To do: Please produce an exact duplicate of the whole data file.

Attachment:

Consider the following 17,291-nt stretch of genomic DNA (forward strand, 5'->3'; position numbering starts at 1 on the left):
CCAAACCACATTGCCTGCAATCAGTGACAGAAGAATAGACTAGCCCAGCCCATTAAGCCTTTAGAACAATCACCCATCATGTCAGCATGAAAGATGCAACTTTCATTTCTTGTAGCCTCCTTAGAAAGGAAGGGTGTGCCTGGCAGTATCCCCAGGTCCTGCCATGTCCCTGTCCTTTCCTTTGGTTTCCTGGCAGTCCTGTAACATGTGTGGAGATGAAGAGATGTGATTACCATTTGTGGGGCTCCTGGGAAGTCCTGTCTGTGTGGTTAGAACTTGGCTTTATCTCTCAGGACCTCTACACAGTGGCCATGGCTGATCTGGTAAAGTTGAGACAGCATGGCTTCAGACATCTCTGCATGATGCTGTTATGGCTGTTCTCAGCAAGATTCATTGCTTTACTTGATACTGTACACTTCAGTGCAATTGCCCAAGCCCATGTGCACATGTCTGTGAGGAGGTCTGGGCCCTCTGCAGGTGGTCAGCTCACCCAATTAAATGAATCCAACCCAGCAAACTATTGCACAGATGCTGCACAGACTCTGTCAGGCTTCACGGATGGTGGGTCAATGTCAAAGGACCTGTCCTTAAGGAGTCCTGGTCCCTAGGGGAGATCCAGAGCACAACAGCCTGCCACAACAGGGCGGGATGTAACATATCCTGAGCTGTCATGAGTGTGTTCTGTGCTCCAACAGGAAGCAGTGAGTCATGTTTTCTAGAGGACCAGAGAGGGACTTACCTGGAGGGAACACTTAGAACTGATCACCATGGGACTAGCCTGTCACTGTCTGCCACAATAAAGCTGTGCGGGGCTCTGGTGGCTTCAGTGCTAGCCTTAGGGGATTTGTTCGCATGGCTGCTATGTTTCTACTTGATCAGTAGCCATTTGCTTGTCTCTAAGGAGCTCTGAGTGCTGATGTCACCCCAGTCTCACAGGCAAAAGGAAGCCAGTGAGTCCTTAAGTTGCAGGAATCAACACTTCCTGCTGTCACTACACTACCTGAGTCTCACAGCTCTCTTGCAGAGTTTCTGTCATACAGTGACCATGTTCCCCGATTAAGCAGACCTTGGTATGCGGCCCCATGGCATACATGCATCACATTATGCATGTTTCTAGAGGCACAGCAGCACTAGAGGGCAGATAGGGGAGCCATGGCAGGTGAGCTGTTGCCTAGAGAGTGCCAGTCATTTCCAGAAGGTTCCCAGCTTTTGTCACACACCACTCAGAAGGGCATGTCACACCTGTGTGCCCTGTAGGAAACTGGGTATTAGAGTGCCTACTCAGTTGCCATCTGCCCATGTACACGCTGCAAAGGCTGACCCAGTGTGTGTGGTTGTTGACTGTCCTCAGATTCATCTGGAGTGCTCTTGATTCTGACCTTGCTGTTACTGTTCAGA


Consider the following 17,291-nt stretch of genomic DNA (forward strand, 5'->3'; position numbering starts at 1 on the left):
CCAAACCACATTGCCTGCAATCAGTGACAGAAGAATAGACTAGCCCAGCCCATTAAGCCTTTAGAACAATCACCCATCATGTCAGCATGAAAGATGCAACTTTCATTTCTTGTAGCCTCCTTAGAAAGGAAGGGTGTGCCTGGCAGTATCCCCAGGTCCTGCCATGTCCCTGTCCTTTCCTTTGGTTTCCTGGCAGTCCTGTAACATGTGTGGAGATGAAGAGATGTGATTACCATTTGTGGGGCTCCTGGGAAGTCCTGTCTGTGTGGTTAGAACTTGGCTTTATCTCTCAGGACCTCTACACAGTGGCCATGGCTGATCTGGTAAAGTTGAGACAGCATGGCTTCAGACATCTCTGCATGATGCTGTTATGGCTGTTCTCAGCAAGATTCATTGCTTTACTTGATACTGTACACTTCAGTGCAATTGCCCAAGCCCATGTGCACATGTCTGTGAGGAGGTCTGGGCCCTCTGCAGGTGGTCAGCTCACCCAATTAAATGAATCCAACCCAGCAAACTATTGCACAGATGCTGCACAGACTCTGTCAGGCTTCACGGATGGTGGGTCAATGTCAAAGGACCTGTCCTTAAGGAGTCCTGGTCCCTAGGGGAGATCCAGAGCACAACAGCCTGCCACAACAGGGCGGGATGTAACATATCCTGAGCTGTCATGAGTGTGTTCTGTGCTCCAACAGGAAGCAGTGAGTCATGTTTTCTAGAGGACCAGAGAGGGACTTACCTGGAGGGAACACTTAGAACTGATCACCATGGGACTAGCCTGTCACTGTCTGCCACAATAAAGCTGTGCGGGGCTCTGGTGGCTTCAGTGCTAGCCTTAGGGGATTTGTTCGCATGGCTGCTATGTTTCTACTTGATCAGTAGCCATTTGCTTGTCTCTAAGGAGCTCTGAGTGCTGATGTCACCCCAGTCTCACAGGCAAAAGGAAGCCAGTGAGTCCTTAAGTTGCAGGAATCAACACTTCCTGCTGTCACTACACTACCTGAGTCTCACAGCTCTCTTGCAGAGTTTCTGTCATACAGTGACCATGTTCCCCGATTAAGCAGACCTTGGTATGCGGCCCCATGGCATACATGCATCACATTATGCATGTTTCTAGAGGCACAGCAGCACTAGAGGGCAGATAGGGGAGCCATGGCAGGTGAGCTGTTGCCTAGAGAGTGCCAGTCATTTCCAGAAGGTTCCCAGCTTTTGTCACACACCACTCAGAAGGGCATGTCACACCTGTGTGCCCTGTAGGAAACTGGGTATTAGAGTGCCTACTCAGTTGCCATCTGCCCATGTACACGCTGCAAAGGCTGACCCAGTGTGTGTGGTTGTTGACTGTCCTCAGATTCATCTGGAGTGCTCTTGATTCTGACCTTGCTGTTACTGTTCAGA